Noely Neate discusses PM Malcolm Turnbull's "political mistake" and the lack of media scrutiny concerning his Government's long-held opposition to a banking Royal Commission and its many connections to the finance industry.
THE Royal Commission into Misconduct in the Banking, Superannuation and Financial Services Industry is not exactly going to plan.
The media are now chasing the Turnbull Government for an apology for fighting this Royal Commission for so long.
Finally, on Monday (23 April), Prime Minister Turnbull admitted that yes, he is sorry — sorry he made a "political mistake"! Yep. Turnbull is not sorry punters have been screwed over by banks and financial institutions, and that this should have been addressed two years ago, just sorry he looks bad now.
Malcolm Turnbull has been forced to admit he made a political mistake by delaying the banking royal commission. @CUhlmann #9News pic.twitter.com/8CuH1EuQbI— Nine News Sydney (@9NewsSyd) April 23, 2018
Prime Minister Turnbull admits "political" mistake (source: @9NewsSyd).
Though to be fair, the PM is probably also sorry his old mates in the banking sector didn’t hide their malfeasance well enough and that they have been publicly pinged. I’d also say he is sorry he is paying all these useless spin doctors who could not even come up with a decent communications strategy to combat the calls for an apology.
Minister for Revenue and Financial Services Kelly O’Dwyer's trainwreck of an interview with Barrie Cassidy on Insiders is the perfect example of this really dumb “we will never say sorry” strategy.
Besides O’Dwyer making an utter drip of herself, it was right up there with Monty Python ridiculousness; in my opinion, she was actually lucky Cassidy didn’t go down the Trade Union Royal Commission route.
WATCH: Were you wrong to delay a #BanksRC for as long as you did? @barriecassidy sits down with @KellyODwyer #BankingRC #auspol pic.twitter.com/AHl9hplkz8— Insiders ABC (@InsidersABC) April 22, 2018
This difference in reporting between the Royal Commission into Trade Union Governance and Corruption (#TURC ) and the Financial Services Royal Commission (#banksrc) and the questions put to politicians by the media is really frustrating.
Take Ms O’Dwyer for example:
- Kelly O’Dwyer is the Minister for Revenue and Financial Services;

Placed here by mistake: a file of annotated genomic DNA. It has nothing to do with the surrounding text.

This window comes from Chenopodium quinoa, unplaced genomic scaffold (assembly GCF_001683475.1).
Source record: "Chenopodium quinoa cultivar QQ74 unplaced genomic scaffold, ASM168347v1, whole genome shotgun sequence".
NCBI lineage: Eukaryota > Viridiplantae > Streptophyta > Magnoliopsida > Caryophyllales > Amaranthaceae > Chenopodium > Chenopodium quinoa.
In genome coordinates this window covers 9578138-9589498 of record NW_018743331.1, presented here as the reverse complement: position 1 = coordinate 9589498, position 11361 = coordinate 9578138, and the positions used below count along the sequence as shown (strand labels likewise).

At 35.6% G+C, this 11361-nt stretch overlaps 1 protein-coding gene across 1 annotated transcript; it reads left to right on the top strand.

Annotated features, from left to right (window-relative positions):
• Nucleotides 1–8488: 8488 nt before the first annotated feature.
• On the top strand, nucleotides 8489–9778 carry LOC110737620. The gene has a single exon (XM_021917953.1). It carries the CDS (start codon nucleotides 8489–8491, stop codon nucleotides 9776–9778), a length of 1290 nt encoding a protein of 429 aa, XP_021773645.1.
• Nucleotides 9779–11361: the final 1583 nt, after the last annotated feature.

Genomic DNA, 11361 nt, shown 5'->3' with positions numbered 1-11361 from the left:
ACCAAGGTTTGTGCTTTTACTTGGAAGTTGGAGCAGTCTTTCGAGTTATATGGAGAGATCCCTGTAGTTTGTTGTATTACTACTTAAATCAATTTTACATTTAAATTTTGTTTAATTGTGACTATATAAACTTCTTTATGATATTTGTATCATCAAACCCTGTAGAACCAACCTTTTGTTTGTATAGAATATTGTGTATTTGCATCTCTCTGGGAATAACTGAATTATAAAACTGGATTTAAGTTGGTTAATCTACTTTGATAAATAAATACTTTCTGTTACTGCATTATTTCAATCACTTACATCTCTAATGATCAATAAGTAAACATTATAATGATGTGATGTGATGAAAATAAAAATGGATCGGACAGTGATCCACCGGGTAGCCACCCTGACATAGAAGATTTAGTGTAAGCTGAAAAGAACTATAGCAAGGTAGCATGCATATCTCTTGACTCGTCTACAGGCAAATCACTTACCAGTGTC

- She was an executive at National Australia Bank;
- As late as 2016, Ms O’Dwyer still had close connections with NAB, including its hosting a $1,200 to $2,500-a-table breakfast fundraiser for her election campaign;
- O'Dwyer's husband, *Jon Mant, is an executive director at UBS — the massive financial services and investment firm.
(*I’m not a fan of bringing the family of politicians into discussions; this has only been done for the purpose of comparison with Labor Member for Gorton Brendan O’Connor’s SKY interview with Kieran Gilbert on Monday (23 April), where his family was mentioned in the context of political policy.)
Now looking at the above – keep in mind #TURC, where every Labor Party person interviewed had their "relationship" with a union raised by media – O’Dwyer has some very close connections to the banking and financial industry and, in my opinion, got off very lightly.
Let’s flip this scenario. How do you think media would be reacting if Ms O’Dwyer was an ALP minister responsible for industrial relations who spent two years trying to fight off a royal commission into the unions — unions where she used to work, from which she still received political donations and for whom her partner still worked?
Yeah … same could be said for Mr Turnbull. Yet for some reason, these connections are not being made.
I have raised this issue before and it has always really bothered me how certain organisations or institutions seem to garner more respect in the media than others.